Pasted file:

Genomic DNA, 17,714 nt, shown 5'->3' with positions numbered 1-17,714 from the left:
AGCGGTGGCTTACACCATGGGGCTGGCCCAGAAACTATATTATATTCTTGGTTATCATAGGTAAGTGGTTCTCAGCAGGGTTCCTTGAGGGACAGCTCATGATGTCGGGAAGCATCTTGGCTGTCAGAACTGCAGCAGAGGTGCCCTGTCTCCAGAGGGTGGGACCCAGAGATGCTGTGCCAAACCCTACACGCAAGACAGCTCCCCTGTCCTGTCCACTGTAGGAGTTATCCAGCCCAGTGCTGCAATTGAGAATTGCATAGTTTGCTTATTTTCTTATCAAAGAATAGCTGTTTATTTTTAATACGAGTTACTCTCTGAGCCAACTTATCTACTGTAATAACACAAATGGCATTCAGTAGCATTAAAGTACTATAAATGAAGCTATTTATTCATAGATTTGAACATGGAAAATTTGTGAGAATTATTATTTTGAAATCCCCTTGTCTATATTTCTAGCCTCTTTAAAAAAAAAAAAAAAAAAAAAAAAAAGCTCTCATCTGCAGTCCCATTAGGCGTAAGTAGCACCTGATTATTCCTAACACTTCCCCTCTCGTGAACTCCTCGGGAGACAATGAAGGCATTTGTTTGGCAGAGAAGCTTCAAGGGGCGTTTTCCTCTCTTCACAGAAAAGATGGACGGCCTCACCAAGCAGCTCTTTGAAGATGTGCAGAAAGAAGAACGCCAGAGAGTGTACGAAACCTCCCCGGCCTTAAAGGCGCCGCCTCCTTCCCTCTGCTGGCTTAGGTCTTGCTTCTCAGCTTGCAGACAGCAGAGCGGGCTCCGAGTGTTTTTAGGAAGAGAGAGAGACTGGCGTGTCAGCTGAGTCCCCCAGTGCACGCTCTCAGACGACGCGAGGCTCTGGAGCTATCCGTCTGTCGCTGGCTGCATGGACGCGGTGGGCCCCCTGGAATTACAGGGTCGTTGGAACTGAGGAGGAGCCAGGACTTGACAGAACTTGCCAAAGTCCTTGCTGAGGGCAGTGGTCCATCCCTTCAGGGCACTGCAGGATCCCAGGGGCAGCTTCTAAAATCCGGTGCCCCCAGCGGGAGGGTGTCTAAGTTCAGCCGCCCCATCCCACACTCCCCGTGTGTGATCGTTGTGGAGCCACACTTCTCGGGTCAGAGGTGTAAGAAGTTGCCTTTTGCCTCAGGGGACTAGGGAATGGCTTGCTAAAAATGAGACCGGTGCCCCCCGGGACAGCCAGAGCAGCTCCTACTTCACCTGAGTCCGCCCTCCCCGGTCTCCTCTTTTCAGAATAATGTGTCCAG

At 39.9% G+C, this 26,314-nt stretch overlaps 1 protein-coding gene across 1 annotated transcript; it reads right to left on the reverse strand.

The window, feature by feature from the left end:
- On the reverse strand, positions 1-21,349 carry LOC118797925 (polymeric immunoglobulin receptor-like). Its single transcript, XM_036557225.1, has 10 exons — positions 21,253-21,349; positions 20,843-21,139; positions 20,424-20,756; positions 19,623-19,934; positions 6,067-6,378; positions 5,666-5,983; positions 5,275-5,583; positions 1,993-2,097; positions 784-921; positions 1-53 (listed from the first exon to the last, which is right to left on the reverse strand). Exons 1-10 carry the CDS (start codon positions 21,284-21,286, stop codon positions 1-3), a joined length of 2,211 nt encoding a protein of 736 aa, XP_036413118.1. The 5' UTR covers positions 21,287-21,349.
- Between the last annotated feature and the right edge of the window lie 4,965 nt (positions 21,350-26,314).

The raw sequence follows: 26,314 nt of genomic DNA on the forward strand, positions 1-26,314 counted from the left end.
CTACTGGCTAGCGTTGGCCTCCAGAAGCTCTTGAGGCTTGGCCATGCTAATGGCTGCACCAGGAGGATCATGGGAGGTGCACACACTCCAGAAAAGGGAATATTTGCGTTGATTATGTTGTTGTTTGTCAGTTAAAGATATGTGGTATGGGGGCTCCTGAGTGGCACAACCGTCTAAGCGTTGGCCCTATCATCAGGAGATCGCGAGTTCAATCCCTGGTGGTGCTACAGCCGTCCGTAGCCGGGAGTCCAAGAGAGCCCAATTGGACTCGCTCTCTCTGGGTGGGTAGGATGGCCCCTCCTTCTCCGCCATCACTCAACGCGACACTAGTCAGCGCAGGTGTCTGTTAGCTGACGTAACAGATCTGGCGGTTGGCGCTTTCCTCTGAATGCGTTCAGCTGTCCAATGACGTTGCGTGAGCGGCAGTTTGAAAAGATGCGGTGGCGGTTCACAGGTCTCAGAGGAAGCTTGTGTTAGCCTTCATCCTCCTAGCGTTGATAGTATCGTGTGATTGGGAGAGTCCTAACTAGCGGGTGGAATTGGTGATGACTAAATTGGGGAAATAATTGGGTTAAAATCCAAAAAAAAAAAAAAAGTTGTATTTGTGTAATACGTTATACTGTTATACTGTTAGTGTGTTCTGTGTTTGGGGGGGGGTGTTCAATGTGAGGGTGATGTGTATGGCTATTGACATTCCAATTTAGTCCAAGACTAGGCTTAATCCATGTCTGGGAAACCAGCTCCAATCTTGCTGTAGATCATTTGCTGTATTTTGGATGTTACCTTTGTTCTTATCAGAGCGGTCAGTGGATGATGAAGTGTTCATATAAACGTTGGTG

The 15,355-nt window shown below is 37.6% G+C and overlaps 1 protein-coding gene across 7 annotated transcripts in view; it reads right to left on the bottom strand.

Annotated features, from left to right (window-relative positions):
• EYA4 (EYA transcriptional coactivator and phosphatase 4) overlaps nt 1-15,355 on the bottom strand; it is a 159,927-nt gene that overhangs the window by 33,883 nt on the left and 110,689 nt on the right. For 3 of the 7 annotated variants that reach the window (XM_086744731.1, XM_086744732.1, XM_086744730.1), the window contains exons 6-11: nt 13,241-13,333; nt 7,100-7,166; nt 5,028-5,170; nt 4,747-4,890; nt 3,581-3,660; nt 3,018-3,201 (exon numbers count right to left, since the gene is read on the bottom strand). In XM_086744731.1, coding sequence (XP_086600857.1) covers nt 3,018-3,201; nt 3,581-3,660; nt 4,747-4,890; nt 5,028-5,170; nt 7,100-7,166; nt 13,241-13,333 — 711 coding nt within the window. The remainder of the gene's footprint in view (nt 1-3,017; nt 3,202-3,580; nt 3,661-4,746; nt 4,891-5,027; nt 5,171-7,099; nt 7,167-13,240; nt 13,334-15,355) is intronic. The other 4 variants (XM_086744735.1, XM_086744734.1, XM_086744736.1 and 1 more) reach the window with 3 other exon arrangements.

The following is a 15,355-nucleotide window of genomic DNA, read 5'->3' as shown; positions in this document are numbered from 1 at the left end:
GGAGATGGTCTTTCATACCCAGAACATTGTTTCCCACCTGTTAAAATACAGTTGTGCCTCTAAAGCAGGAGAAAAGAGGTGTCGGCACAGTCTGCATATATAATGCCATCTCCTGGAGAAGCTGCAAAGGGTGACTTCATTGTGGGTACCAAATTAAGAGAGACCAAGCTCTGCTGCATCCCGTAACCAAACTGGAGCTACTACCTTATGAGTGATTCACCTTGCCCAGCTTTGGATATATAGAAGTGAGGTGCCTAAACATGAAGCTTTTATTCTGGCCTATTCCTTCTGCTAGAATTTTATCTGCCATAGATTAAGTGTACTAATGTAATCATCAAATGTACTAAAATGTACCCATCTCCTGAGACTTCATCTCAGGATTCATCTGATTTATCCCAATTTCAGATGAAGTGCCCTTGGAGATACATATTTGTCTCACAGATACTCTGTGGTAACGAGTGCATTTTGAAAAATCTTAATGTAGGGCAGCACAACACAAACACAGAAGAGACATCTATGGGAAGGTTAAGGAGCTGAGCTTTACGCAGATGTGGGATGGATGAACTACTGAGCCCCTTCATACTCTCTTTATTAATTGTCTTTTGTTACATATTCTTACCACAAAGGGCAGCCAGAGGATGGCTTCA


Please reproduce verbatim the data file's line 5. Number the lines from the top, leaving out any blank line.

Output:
- On the reverse strand, positions 1-21,349 carry LOC118797925 (polymeric immunoglobulin receptor-like). Its single transcript, XM_036557225.1, has 10 exons — positions 21,253-21,349; positions 20,843-21,139; positions 20,424-20,756; positions 19,623-19,934; positions 6,067-6,378; positions 5,666-5,983; positions 5,275-5,583; positions 1,993-2,097; positions 784-921; positions 1-53 (listed from the first exon to the last, which is right to left on the reverse strand). Exons 1-10 carry the CDS (start codon positions 21,284-21,286, stop codon positions 1-3), a joined length of 2,211 nt encoding a protein of 736 aa, XP_036413118.1. The 5' UTR covers positions 21,287-21,349.